Human peroxisomal NAD+/NADH homeostasis is regulated by two independent NAD(H) shuttle systems

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Reduced (NADH) and oxidized (NAD+) nicotinamide adenine dinucleotides are ubiquitous hydride-donating/accepting cofactors that are essential for cellular bioenergetics. Peroxisomes are single-membrane-bounded organelles that are involved in multiple lipid metabolism pathways, including beta-oxidation of fatty acids, and which contain several NAD(H)-dependent enzymes. Although maintenance of NAD(H) homeostasis in peroxisomes is considered essential for peroxisomal beta-oxidation, little is known about the regulation thereof. To resolve this issue, we have developed methods to specifically measure intraperoxisomal NADH levels in human cells using peroxisome-targeted NADH biosensors. By targeted CRISPR-Cas9-mediated genome editing of human cells, we showed with these sensors that the NAD+/NADH ratio in cytosol and peroxisomes are closely connected and that this crosstalk is mediated by intraperoxisomal lactate and malate dehydrogenases, generated via translational stop codon readthrough of the LDHB and MDH1 mRNAs. Our study provides evidence for the existence of two independent redox shuttle systems in human peroxisomes that regulate peroxisomal NAD+/NADH homeostasis. This is the first study that shows a specific metabolic function of protein isoforms generated by translational stop codon readthrough in humans.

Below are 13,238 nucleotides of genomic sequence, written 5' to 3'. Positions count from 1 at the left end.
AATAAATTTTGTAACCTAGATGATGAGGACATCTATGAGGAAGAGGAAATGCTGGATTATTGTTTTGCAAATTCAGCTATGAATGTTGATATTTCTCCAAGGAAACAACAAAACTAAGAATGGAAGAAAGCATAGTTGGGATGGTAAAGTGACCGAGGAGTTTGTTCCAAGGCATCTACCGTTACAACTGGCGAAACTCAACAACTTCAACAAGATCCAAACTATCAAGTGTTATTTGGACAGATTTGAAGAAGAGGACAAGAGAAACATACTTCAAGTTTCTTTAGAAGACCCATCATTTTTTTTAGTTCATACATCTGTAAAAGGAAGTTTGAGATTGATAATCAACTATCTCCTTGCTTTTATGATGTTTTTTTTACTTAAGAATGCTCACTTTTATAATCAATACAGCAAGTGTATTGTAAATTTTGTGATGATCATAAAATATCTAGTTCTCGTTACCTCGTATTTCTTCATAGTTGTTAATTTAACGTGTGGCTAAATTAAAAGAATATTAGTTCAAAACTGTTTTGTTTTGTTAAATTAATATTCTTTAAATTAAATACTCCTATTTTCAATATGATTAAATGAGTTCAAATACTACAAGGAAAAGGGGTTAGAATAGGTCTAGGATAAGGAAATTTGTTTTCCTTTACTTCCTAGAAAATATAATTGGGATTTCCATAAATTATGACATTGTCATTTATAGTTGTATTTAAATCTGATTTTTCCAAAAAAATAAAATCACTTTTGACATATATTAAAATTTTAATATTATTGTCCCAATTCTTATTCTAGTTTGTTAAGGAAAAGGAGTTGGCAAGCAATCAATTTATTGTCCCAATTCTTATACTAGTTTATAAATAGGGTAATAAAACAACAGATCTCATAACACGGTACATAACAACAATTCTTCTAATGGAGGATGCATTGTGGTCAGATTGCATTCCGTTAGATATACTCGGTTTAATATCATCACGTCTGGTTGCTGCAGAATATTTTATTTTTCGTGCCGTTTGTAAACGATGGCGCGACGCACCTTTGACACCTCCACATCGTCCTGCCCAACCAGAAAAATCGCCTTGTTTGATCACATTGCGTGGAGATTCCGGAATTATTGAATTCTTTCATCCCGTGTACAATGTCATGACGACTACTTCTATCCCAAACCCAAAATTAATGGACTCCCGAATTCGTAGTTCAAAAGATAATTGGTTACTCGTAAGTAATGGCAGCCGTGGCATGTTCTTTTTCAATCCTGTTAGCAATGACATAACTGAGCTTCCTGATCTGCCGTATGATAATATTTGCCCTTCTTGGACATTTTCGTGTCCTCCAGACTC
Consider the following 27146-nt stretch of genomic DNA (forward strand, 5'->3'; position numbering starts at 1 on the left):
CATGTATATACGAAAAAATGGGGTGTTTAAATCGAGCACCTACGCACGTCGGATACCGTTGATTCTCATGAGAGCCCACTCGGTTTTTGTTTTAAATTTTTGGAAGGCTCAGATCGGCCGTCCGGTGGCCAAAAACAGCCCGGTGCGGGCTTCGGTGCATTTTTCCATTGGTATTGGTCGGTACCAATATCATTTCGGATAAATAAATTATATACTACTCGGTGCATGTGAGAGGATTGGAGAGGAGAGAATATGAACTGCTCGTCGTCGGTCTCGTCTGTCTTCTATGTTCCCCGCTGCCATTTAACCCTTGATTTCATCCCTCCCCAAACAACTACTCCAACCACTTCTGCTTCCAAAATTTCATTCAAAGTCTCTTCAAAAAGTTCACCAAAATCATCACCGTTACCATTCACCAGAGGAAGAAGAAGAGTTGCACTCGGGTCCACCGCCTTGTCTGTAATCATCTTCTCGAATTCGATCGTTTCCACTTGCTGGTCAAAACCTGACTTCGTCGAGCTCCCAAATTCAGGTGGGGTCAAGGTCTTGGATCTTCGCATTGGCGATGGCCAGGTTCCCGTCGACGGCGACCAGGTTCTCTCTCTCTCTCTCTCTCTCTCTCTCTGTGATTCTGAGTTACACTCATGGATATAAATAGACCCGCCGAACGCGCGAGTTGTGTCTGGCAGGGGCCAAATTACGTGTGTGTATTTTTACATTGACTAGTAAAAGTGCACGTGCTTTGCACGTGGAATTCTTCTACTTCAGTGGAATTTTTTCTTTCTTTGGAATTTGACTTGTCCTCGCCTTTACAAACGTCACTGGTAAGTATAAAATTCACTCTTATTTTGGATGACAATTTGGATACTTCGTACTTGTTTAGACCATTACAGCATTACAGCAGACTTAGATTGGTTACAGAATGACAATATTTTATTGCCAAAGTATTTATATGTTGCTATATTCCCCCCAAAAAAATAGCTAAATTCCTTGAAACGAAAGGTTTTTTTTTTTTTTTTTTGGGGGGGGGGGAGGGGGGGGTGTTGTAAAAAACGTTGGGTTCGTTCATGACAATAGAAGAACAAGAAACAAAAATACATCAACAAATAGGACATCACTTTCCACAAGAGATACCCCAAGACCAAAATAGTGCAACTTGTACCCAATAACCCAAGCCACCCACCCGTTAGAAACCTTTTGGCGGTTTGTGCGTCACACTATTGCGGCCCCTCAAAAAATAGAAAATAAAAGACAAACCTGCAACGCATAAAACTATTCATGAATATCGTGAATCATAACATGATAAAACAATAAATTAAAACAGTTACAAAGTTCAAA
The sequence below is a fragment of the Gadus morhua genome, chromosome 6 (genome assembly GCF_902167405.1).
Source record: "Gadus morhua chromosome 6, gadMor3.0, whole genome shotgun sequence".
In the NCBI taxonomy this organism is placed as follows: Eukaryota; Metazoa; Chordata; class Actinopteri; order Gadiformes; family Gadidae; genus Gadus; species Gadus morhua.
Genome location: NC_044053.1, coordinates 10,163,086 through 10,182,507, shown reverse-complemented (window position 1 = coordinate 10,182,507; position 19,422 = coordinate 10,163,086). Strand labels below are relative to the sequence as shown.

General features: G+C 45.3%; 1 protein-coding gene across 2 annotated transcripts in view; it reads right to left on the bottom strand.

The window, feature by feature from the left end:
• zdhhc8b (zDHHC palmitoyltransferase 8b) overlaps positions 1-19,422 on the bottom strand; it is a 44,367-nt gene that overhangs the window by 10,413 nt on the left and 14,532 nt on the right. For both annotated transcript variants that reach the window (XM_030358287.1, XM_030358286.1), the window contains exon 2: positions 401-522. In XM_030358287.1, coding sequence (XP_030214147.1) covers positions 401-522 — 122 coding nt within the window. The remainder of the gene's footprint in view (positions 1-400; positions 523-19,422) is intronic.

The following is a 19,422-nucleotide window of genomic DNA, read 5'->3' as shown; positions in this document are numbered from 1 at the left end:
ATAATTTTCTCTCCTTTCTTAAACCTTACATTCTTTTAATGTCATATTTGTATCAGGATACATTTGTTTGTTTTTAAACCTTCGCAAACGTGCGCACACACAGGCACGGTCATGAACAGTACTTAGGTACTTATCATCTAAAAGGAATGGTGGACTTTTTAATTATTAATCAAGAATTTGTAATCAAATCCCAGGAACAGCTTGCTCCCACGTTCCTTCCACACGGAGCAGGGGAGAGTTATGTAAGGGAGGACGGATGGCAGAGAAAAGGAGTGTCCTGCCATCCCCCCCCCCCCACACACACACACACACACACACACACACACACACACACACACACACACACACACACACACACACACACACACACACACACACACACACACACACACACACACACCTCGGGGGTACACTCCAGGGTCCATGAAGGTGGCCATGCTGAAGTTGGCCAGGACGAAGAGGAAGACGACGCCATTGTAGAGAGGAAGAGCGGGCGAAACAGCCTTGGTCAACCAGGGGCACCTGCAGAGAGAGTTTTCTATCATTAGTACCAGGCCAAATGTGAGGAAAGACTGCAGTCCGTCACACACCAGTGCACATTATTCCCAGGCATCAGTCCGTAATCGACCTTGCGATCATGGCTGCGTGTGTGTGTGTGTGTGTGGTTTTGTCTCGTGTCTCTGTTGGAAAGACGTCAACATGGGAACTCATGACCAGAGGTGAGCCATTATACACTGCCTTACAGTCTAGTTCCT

Original languageEnglish
Pages (from-to)22-32
Number of pages11
JournalFree radical biology & medicine
Publication statusPublished - 1 Sept 2023


  • Beta-oxidation
  • Bioenergetics
  • Cofactor
  • Dehydrogenase
  • Metabolism
  • Redox balance

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